English Language Arts

5 Picture Books to Read and Use in the Middle School Classroom

Pictures books are amazing to read in the middle school classroom. When I was in college, my favorite education professor, who taught literacy, read picture books to us. When she first read us picture books, she said something that made a profound impact on me.

She basically asked if we enjoyed hearing the picture books. We all nodded eagerly. It was a nice break to sit back and listen to a book being read aloud, to look at the pretty pictures, and to relax for a few moments. Then she said, “If you, as a college student enjoyed it, why wouldn’t big kids as well?”

Wow. That hit me. Ever since then, I’ve been a teacher that tries to incorporate picture books at whatever level I’ve taught, which has been from 3rd-12th grade. (I know! That is an odd range of grades, but that is another blog post in itself!)

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When I taught high school English, I incorporated such books as The Sneetches by Dr. Seuss to explore the Holocaust before teaching Night by Elie Wiesel.

I read aloud folktales to teach allegory. I read The Day the Crayons Quit to teach diversity. I was the weird high school teacher who seemed like I had forgotten I had left the elementary classroom.

I knew fine and well what I was doing. Reading aloud picture books is a must for any grade level, even in middle school.

Here are some reasons why I read pictures books to older students:

Picture books are a quick and easy way to teach focused mini-lessons.
They demonstrate strategies you are trying to teach in a concise, concrete way.

You can use picture books to teach writing. Explore the story structure, character descriptions, plot, setting, and any other elements to learn how to write a story.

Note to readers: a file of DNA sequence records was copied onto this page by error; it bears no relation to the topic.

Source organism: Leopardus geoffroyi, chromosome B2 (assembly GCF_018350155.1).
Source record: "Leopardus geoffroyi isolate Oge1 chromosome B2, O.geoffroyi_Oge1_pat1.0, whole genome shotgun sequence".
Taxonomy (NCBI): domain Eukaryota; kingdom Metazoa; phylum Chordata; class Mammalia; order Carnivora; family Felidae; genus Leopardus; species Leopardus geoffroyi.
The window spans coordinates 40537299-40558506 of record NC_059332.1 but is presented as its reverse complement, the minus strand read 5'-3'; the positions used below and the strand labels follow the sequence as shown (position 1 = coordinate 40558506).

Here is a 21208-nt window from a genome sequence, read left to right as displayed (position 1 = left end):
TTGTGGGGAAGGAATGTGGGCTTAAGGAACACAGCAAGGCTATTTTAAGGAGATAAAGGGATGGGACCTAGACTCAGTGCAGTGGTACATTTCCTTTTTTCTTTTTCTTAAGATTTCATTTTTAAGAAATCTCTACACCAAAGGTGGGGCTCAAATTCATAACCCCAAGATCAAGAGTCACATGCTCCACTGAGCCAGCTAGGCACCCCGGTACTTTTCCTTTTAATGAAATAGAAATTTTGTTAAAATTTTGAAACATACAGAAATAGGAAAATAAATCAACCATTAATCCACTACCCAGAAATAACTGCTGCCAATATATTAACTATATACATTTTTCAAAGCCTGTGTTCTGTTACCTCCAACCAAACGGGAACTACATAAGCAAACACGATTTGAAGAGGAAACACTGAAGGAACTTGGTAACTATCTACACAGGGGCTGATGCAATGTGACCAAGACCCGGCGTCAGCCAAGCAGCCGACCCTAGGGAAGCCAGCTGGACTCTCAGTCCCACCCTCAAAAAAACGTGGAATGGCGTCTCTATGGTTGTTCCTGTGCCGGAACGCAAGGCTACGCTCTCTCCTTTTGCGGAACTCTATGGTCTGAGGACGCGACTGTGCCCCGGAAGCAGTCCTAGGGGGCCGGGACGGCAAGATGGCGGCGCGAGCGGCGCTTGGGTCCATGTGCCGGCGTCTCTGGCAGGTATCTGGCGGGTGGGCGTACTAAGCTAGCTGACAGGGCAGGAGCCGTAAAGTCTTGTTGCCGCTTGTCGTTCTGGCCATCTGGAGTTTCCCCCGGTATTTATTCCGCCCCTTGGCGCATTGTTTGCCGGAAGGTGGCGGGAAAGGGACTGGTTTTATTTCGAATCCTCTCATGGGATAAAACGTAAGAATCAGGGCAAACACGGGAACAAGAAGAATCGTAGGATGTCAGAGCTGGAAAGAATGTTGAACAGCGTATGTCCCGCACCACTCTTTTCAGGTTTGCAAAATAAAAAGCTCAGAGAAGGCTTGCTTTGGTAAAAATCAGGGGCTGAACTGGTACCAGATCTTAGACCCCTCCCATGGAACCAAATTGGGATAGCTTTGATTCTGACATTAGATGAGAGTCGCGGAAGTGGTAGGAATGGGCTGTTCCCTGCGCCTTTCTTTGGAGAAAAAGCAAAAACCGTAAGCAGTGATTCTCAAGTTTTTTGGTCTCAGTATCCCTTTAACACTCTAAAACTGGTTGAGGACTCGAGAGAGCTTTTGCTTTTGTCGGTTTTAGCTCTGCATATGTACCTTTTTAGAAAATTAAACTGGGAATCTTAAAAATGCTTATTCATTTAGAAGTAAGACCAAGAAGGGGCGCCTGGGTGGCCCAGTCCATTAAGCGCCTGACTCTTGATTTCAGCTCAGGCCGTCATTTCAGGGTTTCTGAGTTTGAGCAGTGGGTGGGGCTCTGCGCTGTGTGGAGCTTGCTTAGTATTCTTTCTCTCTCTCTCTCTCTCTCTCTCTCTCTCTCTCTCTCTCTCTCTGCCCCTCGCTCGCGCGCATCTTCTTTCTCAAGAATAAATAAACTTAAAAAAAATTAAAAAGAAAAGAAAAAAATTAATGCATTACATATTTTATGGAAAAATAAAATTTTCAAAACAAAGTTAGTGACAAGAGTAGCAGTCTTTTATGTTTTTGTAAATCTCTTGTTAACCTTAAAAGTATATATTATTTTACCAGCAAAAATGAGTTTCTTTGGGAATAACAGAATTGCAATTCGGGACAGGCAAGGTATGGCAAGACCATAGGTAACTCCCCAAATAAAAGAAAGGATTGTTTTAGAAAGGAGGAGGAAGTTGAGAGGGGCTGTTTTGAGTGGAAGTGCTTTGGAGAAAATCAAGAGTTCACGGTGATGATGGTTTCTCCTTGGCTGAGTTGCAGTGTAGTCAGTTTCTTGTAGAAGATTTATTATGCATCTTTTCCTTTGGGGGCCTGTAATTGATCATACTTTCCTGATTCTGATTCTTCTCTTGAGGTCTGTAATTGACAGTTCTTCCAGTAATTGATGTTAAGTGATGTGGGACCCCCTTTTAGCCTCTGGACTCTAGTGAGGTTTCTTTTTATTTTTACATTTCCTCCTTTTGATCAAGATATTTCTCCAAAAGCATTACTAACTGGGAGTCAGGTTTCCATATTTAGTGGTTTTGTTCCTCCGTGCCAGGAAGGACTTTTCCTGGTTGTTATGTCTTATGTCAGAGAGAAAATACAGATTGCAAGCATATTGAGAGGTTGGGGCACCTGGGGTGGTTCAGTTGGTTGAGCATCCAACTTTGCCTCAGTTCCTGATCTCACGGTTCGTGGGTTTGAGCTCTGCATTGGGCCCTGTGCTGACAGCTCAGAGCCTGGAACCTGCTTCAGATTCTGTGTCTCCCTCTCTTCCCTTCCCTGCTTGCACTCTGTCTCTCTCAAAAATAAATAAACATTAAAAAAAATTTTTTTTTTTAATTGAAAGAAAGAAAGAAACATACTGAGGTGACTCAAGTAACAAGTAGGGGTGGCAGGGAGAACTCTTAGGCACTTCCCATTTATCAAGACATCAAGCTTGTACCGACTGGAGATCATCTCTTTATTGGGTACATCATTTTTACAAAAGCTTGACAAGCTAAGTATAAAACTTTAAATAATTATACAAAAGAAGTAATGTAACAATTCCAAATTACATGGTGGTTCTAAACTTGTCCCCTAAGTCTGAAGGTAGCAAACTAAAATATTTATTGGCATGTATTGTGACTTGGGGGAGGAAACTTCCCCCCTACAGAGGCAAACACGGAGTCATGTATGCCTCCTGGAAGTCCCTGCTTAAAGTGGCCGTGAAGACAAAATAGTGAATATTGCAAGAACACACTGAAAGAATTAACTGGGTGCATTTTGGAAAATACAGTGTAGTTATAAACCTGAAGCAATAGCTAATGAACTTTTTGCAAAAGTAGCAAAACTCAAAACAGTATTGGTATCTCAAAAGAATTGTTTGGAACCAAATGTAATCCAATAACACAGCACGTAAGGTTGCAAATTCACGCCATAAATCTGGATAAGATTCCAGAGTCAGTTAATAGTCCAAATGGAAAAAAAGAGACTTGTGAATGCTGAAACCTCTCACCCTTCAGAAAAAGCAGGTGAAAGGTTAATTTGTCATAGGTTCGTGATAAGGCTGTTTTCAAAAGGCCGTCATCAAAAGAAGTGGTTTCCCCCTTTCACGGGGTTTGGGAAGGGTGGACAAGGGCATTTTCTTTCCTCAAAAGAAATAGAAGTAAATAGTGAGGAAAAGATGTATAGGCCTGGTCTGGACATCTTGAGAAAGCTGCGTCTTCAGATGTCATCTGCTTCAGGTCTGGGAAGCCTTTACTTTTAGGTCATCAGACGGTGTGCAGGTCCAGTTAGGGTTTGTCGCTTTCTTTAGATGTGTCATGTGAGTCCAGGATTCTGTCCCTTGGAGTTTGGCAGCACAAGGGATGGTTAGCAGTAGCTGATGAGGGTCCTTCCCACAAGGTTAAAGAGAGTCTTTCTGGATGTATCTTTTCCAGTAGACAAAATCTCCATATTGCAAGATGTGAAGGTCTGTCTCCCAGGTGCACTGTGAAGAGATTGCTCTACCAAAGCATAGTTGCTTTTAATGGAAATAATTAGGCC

Picture books are just short stories with pictures added. You can teach a variety of concepts such as figurative language, grammatical structure, and so much more.

Students are still reading when teachers read picture books out loud. Think of it as an audiobook.

It gives students a chance to relax for a couple of minutes and reminds the big kids of the simpler days of childhood.

Middle schoolers can also benefit from the timeless moral and social-emotional lessons in picture books.

After teaching middle school for four years now, I find that this age especially loves a good picture book.

Middle schoolers are that fun, yet awkward age of trying to be very grown-up like, but also being sweet and lovable.

Middle schoolers are that fun, yet awkward age of trying to be very grown-up like, but also being sweet and lovable.

Here are some picture books I have incorporated while teaching 6th-8th English and some concepts you can teach alongside them.

Last Stop on Market Street by Matt De La Pena

1. Last Stop on Market Street by Matt De La Pena

Last Stop on Market Street by Matt De La Pena is about a young boy and his grandmother enjoying the scenery of their neighborhood and the people in it, while on the bus.

Educators can teach imagery from this book and students can explore ideas for their own descriptive writing pieces.

“He saw sunset colors swirling over crashing waves. Saw a family of hawks slicing through the sky. Saw the old woman’s butterflies dancing free in the light of the moon.”

De La Pena uses wonderful word choices to highlight imagery. Students can learn all about the importance of word choice in their writing with Last Stop on Market Street.

This sweet picture book highlights the theme of looking for beauty in the mundane and that it is important to celebrate all the diverse neighborhood inhabitants.

The Dark by Lemony Snicket

2. The Dark by Lemony Snicket